Built more than 40 years ago on a faulty methodological structure, poverty thresholds offered the policy standard that people use to determine if society has provided an adequate income for a family to live.
Every family has a living wage indicating poverty thresholds are not just a little wrong. For a family requires a yearly income that is two times the published poverty threshold numbers to be self-sufficient.
The current economic crisis force many companies to reduce operating expenses that including increasing wages. The economic depression enveloping the United States significantly influenced many Canadian companies to postpone salary increases. The increase in the basic salary may force some companies to retrench employees.
Many companies within the United States closed shop because of the current economic depression. The economic depression is characterised by the increase in the prices of basic goods and services. In turn, the increase in the prices of goods and services will lessen the average company’s profits.
The continuing economic depression dragged many United States companies into the quagmire of bankruptcy. The research discusses the necessity to increase the Canadian minimum wage. The research focuses on advantages of increasing the minimum wage law. Indeed, the Canadian minimum wage should not be increased.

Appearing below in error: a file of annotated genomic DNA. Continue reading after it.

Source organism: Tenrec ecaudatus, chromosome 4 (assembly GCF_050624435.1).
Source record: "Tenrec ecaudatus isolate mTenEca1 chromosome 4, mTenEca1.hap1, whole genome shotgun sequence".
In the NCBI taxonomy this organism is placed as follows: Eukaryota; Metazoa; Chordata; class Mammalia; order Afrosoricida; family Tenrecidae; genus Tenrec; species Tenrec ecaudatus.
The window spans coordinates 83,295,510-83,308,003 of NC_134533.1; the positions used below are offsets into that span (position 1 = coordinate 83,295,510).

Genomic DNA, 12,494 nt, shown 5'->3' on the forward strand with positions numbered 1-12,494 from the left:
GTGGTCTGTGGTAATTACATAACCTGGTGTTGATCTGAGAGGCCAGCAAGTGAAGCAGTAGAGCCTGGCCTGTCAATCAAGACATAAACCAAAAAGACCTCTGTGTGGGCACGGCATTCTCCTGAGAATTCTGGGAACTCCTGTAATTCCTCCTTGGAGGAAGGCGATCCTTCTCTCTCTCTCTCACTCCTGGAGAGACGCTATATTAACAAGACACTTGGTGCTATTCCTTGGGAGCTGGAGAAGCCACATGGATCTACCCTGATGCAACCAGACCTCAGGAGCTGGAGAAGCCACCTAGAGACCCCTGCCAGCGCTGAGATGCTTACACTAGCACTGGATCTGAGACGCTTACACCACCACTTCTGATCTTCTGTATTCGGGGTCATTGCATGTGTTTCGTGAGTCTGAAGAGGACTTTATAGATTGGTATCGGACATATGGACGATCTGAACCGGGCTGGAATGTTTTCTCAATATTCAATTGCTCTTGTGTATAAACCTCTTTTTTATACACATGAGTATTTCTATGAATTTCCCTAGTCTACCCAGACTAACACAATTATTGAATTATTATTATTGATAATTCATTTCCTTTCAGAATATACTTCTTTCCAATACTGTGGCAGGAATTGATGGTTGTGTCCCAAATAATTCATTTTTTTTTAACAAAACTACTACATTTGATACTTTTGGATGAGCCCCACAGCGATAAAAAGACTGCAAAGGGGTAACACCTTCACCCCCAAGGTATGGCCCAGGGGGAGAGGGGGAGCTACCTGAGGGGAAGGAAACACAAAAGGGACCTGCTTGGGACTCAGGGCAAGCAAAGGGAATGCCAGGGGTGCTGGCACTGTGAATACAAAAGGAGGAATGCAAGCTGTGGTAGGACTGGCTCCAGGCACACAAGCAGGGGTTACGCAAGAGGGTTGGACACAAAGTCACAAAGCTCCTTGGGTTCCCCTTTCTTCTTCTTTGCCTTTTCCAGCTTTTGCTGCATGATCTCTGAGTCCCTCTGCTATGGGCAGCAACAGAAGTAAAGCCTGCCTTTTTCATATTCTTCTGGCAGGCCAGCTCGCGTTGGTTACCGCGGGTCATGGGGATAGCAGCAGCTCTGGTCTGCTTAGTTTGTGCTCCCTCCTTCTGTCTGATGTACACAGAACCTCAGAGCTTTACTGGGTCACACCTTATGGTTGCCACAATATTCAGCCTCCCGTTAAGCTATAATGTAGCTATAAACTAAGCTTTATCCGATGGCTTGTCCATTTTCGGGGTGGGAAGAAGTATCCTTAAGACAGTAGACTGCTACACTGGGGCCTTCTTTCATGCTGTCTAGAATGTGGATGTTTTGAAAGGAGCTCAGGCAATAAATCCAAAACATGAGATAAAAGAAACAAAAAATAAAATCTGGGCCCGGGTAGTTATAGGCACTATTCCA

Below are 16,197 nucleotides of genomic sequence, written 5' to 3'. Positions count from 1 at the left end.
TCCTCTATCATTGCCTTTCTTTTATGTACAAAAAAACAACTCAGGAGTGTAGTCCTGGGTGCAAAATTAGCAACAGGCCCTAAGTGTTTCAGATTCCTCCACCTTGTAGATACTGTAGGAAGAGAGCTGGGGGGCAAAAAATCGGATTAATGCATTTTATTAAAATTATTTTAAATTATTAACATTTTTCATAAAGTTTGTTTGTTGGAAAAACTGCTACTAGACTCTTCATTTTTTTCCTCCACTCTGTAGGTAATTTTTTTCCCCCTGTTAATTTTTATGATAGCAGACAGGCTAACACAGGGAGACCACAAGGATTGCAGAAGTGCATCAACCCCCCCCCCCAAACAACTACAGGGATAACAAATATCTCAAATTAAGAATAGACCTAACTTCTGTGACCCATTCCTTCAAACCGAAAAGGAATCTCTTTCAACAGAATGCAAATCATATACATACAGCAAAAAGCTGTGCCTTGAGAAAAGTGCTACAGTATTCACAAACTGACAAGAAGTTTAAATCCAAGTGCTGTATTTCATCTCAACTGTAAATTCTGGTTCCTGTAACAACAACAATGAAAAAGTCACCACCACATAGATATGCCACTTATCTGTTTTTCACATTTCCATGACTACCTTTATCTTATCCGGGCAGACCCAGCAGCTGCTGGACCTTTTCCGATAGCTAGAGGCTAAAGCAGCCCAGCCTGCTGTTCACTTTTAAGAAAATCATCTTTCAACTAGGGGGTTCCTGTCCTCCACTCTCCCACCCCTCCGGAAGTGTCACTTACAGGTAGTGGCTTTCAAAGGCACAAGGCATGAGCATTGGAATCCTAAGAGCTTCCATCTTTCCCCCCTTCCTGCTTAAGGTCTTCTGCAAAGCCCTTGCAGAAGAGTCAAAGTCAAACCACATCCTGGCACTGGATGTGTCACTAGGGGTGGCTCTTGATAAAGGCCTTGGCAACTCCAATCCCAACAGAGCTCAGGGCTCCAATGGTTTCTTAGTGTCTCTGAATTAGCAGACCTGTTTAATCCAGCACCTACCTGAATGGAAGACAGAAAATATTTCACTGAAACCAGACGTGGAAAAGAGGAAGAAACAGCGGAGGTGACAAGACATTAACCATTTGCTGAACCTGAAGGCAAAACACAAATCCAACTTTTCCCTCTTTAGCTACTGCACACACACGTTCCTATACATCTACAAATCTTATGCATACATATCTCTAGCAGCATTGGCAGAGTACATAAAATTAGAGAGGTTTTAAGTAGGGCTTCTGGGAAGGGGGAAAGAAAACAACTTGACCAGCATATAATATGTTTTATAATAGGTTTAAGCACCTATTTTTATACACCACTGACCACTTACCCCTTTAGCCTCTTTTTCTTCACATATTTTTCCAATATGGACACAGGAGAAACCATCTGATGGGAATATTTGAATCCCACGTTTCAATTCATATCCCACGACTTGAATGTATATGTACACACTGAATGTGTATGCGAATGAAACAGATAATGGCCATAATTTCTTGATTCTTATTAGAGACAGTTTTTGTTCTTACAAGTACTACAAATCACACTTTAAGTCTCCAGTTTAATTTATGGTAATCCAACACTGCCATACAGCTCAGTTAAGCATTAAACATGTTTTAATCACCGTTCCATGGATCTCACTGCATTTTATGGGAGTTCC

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Jonathan Wadsworth. Did the National Minimum Wage Affect UK Prices, Fiscal Studies, 31(2010): 81-120
F. MacPhail,. “What Caused Earnings Inequality to Increase in Canada during the 1980s.” Cambridge Journal of Economics24, no. 2 (2000): 153-175.
Ping Peng, Canada’s Bold Experiment with Pay Equity, Canadian Journal of Economics, 25 (2010):57-585
Peter Dolton, The UK National Minimum Wage in Retrospect, Fiscal Studies, 31(2011):509 -534
David Grady, The responsiveness of industry wages to low-frequency shocks in Canada. Canadian Journal of Economics.43(4): 1221-1242
Raaj Tiagi, Public Sector Wage Premium in Canada: Evidence from Labour Force Survey. Labour. 24(2010): 456-473.
Richard Shearmur, Where does all the talent flow?BN Migration of young graduates andnongraduates, Canada 1996-2001. The Canadian Geographer. 54 (2010):305-323
Tony Fang, Immigration, Ethnic Wage Differentials and Output Pay in Canada. British Journal of Industrial Relations, Volume 48, Number 1, March 2010 , pp. 109-130(22)
Stephen Luis. The Structure of Wages by Firm Size: A Comparison of Canada and theUSA. 23 (2009): 293-317
Ryan Minor, Inflation regimes and the stability of the pass-through of wages to consumer prices in Canada, AppliedEconcomics,(41(2009):1003-1017
Raaj Tiagi, Public Sector Wage Premium in Canada: Evidence from Labour Force Survey. Labour. 24(2010): 456-473.
David Grady, The responsiveness of industry wages to low-frequency shocks in Canada. CanadianJournal of Economics. 43(4): 1221-1242
Allen Jason,Source: Canadian city housing prices and urban market segmentation.Canadian Journal of Economics, 42 (2009) pp. 1132-1149
Tony Fang, Minimum Wage Impacts on Older Workers: Longitudinal Estimates from CanadaBritish Journal of Industrial Relations. 47 (2009): 371-387
Deborah Figart, Living Wage Movments.(New York:Routledge):51